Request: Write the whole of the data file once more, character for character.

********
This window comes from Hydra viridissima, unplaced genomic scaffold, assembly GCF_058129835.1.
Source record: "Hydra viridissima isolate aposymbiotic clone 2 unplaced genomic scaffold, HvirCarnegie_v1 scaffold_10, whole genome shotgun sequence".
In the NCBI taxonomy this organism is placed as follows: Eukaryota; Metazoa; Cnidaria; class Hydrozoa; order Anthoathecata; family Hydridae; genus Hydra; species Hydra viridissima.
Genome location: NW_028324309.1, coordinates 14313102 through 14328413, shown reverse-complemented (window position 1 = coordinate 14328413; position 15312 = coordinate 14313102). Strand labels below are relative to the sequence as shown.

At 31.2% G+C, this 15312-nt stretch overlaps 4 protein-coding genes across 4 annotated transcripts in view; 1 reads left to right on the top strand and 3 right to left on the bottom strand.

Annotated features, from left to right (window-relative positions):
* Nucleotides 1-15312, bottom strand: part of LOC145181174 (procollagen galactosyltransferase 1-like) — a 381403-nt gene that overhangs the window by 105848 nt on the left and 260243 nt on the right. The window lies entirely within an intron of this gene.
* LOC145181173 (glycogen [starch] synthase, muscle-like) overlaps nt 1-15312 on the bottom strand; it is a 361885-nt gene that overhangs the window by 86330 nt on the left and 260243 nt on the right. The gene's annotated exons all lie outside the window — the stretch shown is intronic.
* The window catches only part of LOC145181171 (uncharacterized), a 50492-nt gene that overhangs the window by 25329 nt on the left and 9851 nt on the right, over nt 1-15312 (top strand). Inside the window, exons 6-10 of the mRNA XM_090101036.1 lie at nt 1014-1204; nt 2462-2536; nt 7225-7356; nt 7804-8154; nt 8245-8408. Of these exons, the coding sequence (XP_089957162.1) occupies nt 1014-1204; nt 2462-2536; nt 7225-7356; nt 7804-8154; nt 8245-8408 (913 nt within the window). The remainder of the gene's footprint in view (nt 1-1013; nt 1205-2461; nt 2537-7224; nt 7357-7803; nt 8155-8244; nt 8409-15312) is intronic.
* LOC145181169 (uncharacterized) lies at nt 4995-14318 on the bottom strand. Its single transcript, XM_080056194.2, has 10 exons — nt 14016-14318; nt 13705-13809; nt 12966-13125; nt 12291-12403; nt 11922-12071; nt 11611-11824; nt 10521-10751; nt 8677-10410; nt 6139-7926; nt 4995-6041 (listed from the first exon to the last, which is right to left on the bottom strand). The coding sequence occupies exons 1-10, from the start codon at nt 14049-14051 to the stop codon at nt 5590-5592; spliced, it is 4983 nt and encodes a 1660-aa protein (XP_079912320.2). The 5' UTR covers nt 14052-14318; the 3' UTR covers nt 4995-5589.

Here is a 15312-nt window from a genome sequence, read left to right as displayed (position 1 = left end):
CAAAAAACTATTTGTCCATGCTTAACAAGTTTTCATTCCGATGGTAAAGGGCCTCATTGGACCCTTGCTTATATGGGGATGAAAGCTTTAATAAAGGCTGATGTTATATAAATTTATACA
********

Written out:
This window comes from Hydra viridissima, unplaced genomic scaffold, assembly GCF_058129835.1.
Source record: "Hydra viridissima isolate aposymbiotic clone 2 unplaced genomic scaffold, HvirCarnegie_v1 scaffold_10, whole genome shotgun sequence".
In the NCBI taxonomy this organism is placed as follows: Eukaryota; Metazoa; Cnidaria; class Hydrozoa; order Anthoathecata; family Hydridae; genus Hydra; species Hydra viridissima.
Genome location: NW_028324309.1, coordinates 14313102 through 14328413, shown reverse-complemented (window position 1 = coordinate 14328413; position 15312 = coordinate 14313102). Strand labels below are relative to the sequence as shown.

At 31.2% G+C, this 15312-nt stretch overlaps 4 protein-coding genes across 4 annotated transcripts in view; 1 reads left to right on the top strand and 3 right to left on the bottom strand.

Annotated features, from left to right (window-relative positions):
* Nucleotides 1-15312, bottom strand: part of LOC145181174 (procollagen galactosyltransferase 1-like) — a 381403-nt gene that overhangs the window by 105848 nt on the left and 260243 nt on the right. The window lies entirely within an intron of this gene.
* LOC145181173 (glycogen [starch] synthase, muscle-like) overlaps nt 1-15312 on the bottom strand; it is a 361885-nt gene that overhangs the window by 86330 nt on the left and 260243 nt on the right. The gene's annotated exons all lie outside the window — the stretch shown is intronic.
* The window catches only part of LOC145181171 (uncharacterized), a 50492-nt gene that overhangs the window by 25329 nt on the left and 9851 nt on the right, over nt 1-15312 (top strand). Inside the window, exons 6-10 of the mRNA XM_090101036.1 lie at nt 1014-1204; nt 2462-2536; nt 7225-7356; nt 7804-8154; nt 8245-8408. Of these exons, the coding sequence (XP_089957162.1) occupies nt 1014-1204; nt 2462-2536; nt 7225-7356; nt 7804-8154; nt 8245-8408 (913 nt within the window). The remainder of the gene's footprint in view (nt 1-1013; nt 1205-2461; nt 2537-7224; nt 7357-7803; nt 8155-8244; nt 8409-15312) is intronic.
* LOC145181169 (uncharacterized) lies at nt 4995-14318 on the bottom strand. Its single transcript, XM_080056194.2, has 10 exons — nt 14016-14318; nt 13705-13809; nt 12966-13125; nt 12291-12403; nt 11922-12071; nt 11611-11824; nt 10521-10751; nt 8677-10410; nt 6139-7926; nt 4995-6041 (listed from the first exon to the last, which is right to left on the bottom strand). The coding sequence occupies exons 1-10, from the start codon at nt 14049-14051 to the stop codon at nt 5590-5592; spliced, it is 4983 nt and encodes a 1660-aa protein (XP_079912320.2). The 5' UTR covers nt 14052-14318; the 3' UTR covers nt 4995-5589.

Here is a 15312-nt window from a genome sequence, read left to right as displayed (position 1 = left end):
CAAAAAACTATTTGTCCATGCTTAACAAGTTTTCATTCCGATGGTAAAGGGCCTCATTGGACCCTTGCTTATATGGGGATGAAAGCTTTAATAAAGGCTGATGTTATATAAATTTATACA